2009 Nissan 370Z Touring
2009 Nissan 370Z Touring. Click image to enlarge

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2009 Nissan 370Z

When I first saw the Nissan 370Z in the flesh (at the 2009 Toronto auto show), my first thought was how much its designer drew upon the original, the Datsun 240Z, for inspiration.

Retro is trendy lately, thanks to Ford’s success with the Mustang since its 2005 redesign (and a 2010 refresh). Since then, Chrysler and GM have also gotten into the neo-muscle-car game, with the Dodge Challenger and Chevy Camaro.

During a recent week-long test drive of the 370Z, I couldn’t get the idea out of my head that Nissan’s latest take on its iconic sports car was also an attempt to bring a bit of the original 240Z of the 1970s to the present day.

Designer Randy Rodriguez with the 2009 Nissan 370Z
Designer Randy Rodriguez with the 2009 Nissan 370Z; photo by Jil McIntosh. Click image to enlarge

But does the 370Z’s looks classify it as one of these time-capsule cars? Is this car a shallow attempt to take the iconic Z back to its 1970s heyday? Or is it an honest homage to the original?

Who better to ask, I thought, than the guy who designed it, 32-year-old Surrey, B.C. native, Randy Rodriguez.

“No, the 370Z is not retro,” Rodriguez told me on the phone from his San Diego home. “The Ford GT or Dodge Challenger are retro, because they execute a past design.”

The 370Z, he suggests, simply takes cues from its heritage, with hints from the 240Z and 280Z.

“The 370Z has a stronger connection (than the 350Z) for those who love the older (Z cars),” Rodriguez says. “The older ones are the most pure examples of what the Z embodies, and the 350Z didn’t have enough of that pure heritage.”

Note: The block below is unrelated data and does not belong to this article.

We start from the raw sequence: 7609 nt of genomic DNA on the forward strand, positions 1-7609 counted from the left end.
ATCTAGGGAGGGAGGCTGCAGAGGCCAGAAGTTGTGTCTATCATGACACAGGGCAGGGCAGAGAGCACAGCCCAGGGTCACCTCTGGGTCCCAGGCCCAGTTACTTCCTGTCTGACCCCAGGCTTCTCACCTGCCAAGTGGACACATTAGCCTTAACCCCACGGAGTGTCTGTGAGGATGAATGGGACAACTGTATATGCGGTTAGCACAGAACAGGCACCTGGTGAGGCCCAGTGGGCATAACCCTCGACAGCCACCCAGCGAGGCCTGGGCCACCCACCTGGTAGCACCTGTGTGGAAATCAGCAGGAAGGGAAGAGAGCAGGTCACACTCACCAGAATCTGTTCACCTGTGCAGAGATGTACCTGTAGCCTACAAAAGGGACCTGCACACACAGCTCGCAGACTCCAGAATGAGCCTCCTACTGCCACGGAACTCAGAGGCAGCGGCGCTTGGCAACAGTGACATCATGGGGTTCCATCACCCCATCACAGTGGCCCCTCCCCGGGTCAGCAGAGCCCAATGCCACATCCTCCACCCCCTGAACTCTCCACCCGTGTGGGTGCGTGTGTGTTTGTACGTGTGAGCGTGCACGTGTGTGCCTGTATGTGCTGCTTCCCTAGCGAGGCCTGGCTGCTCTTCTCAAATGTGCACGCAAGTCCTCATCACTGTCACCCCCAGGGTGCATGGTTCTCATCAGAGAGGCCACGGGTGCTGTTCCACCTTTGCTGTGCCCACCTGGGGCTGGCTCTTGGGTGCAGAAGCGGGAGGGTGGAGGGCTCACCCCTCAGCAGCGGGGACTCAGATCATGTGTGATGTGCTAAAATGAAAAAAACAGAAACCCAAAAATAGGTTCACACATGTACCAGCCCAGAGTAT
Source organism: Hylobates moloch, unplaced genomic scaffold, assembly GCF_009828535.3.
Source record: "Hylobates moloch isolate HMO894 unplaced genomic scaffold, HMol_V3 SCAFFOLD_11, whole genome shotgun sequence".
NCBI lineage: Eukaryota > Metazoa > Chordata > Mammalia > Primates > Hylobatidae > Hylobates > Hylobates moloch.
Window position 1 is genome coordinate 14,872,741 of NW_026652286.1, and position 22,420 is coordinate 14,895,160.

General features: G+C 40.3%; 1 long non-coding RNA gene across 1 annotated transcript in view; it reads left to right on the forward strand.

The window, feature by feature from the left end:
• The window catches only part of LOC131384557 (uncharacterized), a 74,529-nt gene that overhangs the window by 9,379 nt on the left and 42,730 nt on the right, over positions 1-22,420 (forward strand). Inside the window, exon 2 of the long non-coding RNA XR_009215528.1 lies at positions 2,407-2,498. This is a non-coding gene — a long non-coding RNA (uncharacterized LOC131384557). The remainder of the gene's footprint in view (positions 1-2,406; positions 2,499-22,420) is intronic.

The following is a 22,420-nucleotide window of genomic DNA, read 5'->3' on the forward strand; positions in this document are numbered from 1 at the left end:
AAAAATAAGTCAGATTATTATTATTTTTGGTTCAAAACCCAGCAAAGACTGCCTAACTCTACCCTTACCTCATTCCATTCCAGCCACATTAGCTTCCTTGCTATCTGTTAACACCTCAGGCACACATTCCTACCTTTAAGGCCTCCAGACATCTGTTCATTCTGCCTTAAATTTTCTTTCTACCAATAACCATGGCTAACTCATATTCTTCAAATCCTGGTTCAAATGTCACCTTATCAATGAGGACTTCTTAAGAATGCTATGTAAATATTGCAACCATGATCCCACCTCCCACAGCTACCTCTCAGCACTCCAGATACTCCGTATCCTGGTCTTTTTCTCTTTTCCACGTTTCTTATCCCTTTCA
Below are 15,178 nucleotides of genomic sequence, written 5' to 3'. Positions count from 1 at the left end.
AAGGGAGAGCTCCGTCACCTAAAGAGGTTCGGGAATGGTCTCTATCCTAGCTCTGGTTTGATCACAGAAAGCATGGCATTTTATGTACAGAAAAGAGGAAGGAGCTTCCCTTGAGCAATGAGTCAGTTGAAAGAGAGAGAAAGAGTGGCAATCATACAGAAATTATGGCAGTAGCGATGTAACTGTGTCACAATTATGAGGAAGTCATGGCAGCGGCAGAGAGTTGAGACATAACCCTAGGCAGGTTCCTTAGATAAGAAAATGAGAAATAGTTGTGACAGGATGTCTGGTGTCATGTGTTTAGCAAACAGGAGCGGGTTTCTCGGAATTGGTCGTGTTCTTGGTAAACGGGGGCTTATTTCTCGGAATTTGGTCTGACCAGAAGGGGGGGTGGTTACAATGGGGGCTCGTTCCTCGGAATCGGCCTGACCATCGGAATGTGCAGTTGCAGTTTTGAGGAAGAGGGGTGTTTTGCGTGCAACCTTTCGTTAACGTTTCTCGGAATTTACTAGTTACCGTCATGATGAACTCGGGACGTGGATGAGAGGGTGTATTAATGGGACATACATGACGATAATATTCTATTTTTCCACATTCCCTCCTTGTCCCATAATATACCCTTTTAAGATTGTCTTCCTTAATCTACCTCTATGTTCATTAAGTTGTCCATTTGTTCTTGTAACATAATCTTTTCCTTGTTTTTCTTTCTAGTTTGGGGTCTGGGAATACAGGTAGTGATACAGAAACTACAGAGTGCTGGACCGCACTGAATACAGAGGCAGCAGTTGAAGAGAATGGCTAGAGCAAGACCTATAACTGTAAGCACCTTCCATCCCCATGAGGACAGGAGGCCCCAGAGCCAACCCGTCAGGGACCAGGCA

2009 Nissan 370Z Touring
2009 Nissan 370Z Touring. Click image to enlarge

Regardless of what this car has that its predecessor lacks, the 370Z never failed to turn heads during the week I drove it. Guys looked at it, many asking, just what is that thing? Girls riding in clapped-out Civics gazed longingly, wishing their boyfriends could afford a real sports car. Or maybe those girls wanted the car for themselves: Rodriguez says many women are attracted to vehicles with a masculine aesthetic, which, he adds, makes it difficult to determine which gender a car should be marketed to.

In any event, the 370Z got just as much, if not more, attention than a Guards Red Porsche Cayman S I drove earlier in the summer.

Speaking of Porsche, I don’t know what cars Nissan benchmarked in the process of engineering the 370Z, but the Cayman and its Boxster sibling seem like very clear targets for this car. The Nissan’s performance is very close to that of the Cayman S, but for a little more than half the money: the 370Z starts at 40 grand, while the Cayman S is worth nearly $76,000. For the cut-rate price, you get a 332-hp car that, at least according to the butt-o-meter, goes, stops and turns just as well as the Porsche.

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